Original hardware for Alphaservers isn’t hard to find. Locating a used server, however, does not change its pedigree. All of this iron is old, sometimes in ways that can surprise.
For example, on the OpenVMS newsgroup, a discussion is underway about thermal compounds. These are the adhesives used in creating CPU boards for servers.
“I’ve met more than a few crusty thermal connections on Alphaserver DS10 and DS10L servers,” says Stephen Hoffman of Hoffman Labs. “Some that were particularly prone to overheating were found with mere scraps of badly-degraded thermal tape under the heatsink.”
The remedy for this kind of antique roadshow entry is severe and detailed. “If you have a DS10 or earlier Alpha,” Hoffman adds, “or one prone to running warm, I’d suggest swapping the coin cell while you’re in the box, and re-pasting the Alpha processor.”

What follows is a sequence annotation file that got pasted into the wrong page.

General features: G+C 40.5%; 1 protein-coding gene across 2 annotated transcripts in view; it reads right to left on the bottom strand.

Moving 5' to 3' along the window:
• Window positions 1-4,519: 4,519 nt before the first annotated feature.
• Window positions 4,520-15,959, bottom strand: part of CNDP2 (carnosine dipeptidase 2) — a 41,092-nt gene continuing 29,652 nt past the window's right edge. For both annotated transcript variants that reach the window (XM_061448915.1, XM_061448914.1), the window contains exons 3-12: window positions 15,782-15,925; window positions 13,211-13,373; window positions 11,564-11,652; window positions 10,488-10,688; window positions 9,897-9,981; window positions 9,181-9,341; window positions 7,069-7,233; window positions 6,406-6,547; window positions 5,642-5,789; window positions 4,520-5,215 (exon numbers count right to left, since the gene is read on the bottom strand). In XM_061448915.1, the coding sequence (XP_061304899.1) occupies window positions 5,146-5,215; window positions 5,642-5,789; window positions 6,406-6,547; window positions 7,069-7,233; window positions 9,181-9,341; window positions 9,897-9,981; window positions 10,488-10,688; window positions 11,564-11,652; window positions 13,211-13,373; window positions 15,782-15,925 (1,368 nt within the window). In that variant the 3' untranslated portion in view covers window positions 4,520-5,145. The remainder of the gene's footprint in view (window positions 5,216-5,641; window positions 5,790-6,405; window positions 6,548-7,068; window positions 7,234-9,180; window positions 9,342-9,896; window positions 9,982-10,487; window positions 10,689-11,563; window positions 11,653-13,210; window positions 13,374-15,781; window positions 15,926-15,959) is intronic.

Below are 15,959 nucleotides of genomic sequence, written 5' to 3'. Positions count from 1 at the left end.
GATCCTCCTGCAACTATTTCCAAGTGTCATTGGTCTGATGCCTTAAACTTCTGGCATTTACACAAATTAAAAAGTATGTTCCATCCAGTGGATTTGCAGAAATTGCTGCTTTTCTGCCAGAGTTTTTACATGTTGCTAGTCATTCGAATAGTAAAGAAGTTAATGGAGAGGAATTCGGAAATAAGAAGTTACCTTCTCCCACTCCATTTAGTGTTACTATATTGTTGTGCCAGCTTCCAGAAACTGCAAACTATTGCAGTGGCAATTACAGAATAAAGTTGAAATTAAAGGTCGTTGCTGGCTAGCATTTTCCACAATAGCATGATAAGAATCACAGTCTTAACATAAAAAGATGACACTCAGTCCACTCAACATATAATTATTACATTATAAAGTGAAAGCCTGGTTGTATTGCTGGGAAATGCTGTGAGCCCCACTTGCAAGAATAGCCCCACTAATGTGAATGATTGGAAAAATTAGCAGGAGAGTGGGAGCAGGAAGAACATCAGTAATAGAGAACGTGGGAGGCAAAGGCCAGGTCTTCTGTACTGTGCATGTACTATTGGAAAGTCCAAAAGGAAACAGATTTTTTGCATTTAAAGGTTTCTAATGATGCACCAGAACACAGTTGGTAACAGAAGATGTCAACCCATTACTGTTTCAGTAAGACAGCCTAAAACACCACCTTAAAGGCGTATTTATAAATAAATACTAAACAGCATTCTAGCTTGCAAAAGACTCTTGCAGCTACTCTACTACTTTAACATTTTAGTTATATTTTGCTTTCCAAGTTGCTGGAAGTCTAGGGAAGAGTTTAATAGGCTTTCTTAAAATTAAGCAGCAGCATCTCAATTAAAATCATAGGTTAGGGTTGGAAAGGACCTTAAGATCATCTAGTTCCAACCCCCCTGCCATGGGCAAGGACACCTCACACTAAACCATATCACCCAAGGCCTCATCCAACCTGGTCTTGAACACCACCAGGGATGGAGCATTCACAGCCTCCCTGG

Any hardware has a measure of failure. Mean Time Between Failures started in the 1990s — or about the same time as the introduction of such workstations. The MTBF has a propensity to decrease over the time of ownership. The longer a device has been serving, the closer it creeps to failure. When the failure is at the adhesive level, it might be time to move onward.
For a system administrator or a manager who demands Alpha processors, though, there may be only varying levels of reduced MTBF. That’s one place where an emulated Alpha system can step in.
There’s no way to create more Digital-branded Alphaservers. The hardware underneath an emulated system, like those from Stromasys, is refreshed every day. Intel-based servers, as well as those using AMD processors ready for x86, drive emulated systems. Vendors like Dell and HP sell new systems every day. None of them have to power up with crusty thermal connections, either.